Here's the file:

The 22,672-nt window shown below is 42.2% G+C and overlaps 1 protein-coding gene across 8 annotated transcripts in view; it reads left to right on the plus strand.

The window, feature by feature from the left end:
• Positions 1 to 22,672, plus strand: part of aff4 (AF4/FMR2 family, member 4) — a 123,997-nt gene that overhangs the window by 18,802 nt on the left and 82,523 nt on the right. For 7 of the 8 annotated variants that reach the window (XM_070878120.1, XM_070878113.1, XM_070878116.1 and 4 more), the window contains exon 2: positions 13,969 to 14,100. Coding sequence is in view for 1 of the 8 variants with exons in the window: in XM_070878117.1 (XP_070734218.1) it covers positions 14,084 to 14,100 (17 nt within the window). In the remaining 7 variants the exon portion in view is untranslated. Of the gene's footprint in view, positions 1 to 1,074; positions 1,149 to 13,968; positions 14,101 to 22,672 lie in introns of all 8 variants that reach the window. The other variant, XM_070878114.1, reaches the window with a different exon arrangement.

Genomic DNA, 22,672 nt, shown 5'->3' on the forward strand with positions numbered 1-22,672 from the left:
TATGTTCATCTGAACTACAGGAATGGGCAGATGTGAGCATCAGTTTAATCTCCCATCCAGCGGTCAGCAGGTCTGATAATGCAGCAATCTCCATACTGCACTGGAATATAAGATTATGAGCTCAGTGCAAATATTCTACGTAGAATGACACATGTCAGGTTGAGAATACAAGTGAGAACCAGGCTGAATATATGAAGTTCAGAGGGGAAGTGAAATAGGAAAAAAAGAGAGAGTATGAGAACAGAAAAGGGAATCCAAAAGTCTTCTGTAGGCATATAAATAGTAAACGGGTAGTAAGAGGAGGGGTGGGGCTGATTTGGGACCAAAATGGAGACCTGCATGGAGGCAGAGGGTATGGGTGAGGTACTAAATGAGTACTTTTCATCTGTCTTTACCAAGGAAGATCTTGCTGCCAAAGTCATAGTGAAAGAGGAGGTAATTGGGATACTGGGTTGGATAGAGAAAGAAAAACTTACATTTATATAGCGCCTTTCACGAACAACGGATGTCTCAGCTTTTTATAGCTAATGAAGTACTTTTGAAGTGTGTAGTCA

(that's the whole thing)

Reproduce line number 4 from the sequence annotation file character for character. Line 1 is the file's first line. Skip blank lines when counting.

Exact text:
Genomic DNA, 22,672 nt, shown 5'->3' on the forward strand with positions numbered 1-22,672 from the left: